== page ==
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  • July 2018
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Oh Little Town of Bethlehem

English: "(...) Entry of Pilgrims into Be...

English: “(…) Entry of Pilgrims into Bethlehem at Christmas time. It was taken in 1890.” (text from same source) Note: At the source of this picture, several pictures portray Christmas in Bethlehem in 1898 (not 1890). This picture seems to be the only exception. It could be that the indicated date is actually a typo… (Photo credit: Wikipedia)

English: Autograph manuscript of first stanza ...

English: Autograph manuscript of first stanza of O Little Town of Bethlehem. (Photo credit: Wikipedia)

On December 21st, our family will be gathering with others in worship for the seventh annual joint simulcast Christmas service with the people of Bethlehem at the Washington National Cathedral.

Prayers, readings, and hymns alternate between Washington, D.C., and Palestine via the Internet, bringing together people of different lands, languages, and ethnic backgrounds in celebration of the birth of the Prince of Peace.

In this age of turmoil and religious strife, it may be a surprise to some to know that Christians have religious freedom in Palestine and that Christmas and other Holy Days are celebrated vigorously!

The carol, “Oh Little Town of Bethlehem”, was inspired by a pilgrim’s first visit to Bethlehem many years ago. This year it will acquire new meaning for me as we join in song with the “Living Stones”, as the descendents of the first followers of Jesus call themselves today. Let me encourage you to visit and attend church services in Palestine when you make your pilgrimage to the Holy Land. Inspiration awaits.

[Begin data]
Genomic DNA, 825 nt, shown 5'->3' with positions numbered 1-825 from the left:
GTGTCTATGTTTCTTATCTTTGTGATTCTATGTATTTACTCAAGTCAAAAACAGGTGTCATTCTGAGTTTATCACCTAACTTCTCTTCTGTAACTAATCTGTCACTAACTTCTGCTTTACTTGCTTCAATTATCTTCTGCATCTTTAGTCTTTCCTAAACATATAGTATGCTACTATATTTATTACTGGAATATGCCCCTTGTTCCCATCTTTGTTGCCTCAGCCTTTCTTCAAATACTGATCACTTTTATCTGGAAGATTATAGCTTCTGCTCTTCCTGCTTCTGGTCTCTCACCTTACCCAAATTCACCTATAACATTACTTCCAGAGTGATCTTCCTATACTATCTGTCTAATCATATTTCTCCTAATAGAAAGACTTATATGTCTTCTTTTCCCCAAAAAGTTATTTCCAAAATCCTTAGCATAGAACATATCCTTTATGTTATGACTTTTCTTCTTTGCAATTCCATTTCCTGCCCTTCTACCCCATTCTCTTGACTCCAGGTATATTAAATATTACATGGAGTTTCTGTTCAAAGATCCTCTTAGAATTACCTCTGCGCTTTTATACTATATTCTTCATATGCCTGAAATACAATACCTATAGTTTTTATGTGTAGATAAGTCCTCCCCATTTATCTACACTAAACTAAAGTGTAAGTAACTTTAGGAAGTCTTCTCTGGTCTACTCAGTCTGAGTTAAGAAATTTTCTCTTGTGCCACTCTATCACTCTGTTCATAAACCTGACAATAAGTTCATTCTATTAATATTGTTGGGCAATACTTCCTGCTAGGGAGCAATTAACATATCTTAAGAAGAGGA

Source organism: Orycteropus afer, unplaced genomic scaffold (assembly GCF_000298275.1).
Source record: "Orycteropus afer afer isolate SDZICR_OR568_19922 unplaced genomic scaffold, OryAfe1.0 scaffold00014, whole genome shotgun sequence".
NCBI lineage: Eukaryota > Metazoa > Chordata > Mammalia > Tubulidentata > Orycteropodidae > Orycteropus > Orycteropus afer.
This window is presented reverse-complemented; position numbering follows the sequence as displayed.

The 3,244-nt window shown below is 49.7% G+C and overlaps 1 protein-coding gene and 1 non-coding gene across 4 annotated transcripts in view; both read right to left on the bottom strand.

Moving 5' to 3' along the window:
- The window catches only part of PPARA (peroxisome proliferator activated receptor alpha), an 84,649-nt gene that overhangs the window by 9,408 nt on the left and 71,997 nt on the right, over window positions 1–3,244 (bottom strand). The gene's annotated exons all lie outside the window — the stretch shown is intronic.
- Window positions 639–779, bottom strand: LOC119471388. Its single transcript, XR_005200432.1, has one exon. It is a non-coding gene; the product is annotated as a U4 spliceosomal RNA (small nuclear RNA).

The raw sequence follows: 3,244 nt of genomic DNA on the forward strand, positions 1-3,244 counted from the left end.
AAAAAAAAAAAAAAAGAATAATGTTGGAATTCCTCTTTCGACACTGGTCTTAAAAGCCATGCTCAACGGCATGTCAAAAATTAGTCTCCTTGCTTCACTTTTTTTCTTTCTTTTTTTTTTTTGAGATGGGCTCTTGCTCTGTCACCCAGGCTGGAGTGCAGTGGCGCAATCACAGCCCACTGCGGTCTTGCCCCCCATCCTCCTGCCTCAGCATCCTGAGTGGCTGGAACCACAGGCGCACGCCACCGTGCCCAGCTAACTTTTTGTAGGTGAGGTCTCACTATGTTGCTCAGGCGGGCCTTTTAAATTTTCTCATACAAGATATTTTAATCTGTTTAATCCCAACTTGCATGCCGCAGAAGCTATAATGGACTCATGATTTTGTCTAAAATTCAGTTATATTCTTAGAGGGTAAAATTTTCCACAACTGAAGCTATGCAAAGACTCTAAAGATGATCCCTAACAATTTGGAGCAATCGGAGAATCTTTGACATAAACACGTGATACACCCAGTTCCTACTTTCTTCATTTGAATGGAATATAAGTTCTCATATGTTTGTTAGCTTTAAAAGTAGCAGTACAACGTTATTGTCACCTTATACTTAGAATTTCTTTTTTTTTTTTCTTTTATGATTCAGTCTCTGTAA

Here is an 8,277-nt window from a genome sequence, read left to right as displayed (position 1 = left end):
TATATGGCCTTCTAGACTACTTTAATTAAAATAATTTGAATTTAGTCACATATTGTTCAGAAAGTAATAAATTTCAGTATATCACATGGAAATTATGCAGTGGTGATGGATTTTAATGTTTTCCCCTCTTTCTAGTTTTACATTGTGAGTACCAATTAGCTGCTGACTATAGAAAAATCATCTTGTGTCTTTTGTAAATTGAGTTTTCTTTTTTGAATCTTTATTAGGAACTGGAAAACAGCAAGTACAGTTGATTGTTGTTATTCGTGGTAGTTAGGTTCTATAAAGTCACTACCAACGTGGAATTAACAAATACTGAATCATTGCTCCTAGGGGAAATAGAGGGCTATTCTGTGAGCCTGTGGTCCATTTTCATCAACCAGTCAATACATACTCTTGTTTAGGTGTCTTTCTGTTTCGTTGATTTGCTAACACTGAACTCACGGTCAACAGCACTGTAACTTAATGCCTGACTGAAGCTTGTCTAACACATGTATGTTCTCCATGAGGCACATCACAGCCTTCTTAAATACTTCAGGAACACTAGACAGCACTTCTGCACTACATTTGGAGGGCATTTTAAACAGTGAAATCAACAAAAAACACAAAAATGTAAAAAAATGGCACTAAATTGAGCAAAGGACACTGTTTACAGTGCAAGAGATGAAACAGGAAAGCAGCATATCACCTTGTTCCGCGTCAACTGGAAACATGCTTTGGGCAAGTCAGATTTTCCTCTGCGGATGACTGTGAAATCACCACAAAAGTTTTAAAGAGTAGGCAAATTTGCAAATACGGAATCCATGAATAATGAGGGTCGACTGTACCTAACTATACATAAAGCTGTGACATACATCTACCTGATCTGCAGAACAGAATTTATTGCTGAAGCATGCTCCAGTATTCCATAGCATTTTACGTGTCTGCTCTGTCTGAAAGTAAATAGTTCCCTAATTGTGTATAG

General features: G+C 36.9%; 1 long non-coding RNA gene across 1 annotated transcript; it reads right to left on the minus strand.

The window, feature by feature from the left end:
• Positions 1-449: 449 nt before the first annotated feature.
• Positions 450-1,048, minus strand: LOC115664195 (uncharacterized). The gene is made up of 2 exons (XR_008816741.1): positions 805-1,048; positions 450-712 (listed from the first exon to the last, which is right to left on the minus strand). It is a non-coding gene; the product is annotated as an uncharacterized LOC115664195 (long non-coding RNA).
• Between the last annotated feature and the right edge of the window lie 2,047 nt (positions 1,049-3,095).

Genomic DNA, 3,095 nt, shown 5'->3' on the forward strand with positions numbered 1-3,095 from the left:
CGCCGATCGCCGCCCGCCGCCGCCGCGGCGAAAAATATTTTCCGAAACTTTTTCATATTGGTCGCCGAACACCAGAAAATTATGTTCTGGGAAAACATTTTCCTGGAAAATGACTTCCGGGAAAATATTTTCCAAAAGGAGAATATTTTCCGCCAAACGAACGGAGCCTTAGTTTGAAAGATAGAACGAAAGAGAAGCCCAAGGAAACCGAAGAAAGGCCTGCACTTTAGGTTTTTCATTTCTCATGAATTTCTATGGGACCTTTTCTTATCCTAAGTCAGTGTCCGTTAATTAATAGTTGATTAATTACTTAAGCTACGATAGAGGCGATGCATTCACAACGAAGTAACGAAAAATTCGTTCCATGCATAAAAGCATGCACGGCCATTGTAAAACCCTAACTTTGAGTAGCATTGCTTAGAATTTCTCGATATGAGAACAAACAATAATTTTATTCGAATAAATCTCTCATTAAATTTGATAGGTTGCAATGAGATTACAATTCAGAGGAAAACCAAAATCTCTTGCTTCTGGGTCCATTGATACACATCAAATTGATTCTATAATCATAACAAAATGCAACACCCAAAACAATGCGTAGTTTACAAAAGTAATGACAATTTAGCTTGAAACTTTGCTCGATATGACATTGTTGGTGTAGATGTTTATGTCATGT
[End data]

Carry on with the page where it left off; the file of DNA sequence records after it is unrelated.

Learn more about the writer of “Oh Little Town of Bethlehem”, Philip Brooks and his journey, below.



Stop Killing Terrorists

Brother Andrew’s Prophetic Plea: Stop Murdering Terrorists | Christianity Today.

The Hazards of Speaking Up for Palestine

Security Barrier between Israel and West Bank/...

Security Barrier between Israel and West Bank/Palestine (Photo credit: Wikipedia)

I’ve told my story before, how I grew up unreservedly Christian in the United States and accepted the importance of Israel in our (Christian) lineage and prophecy.

When I met a Nazi prison camp survivor during my college years, I was overcome with emotion. He was sitting across from me at a “dish-to-pass” we held each week at the Messianic congregation I attended in Philadelphia.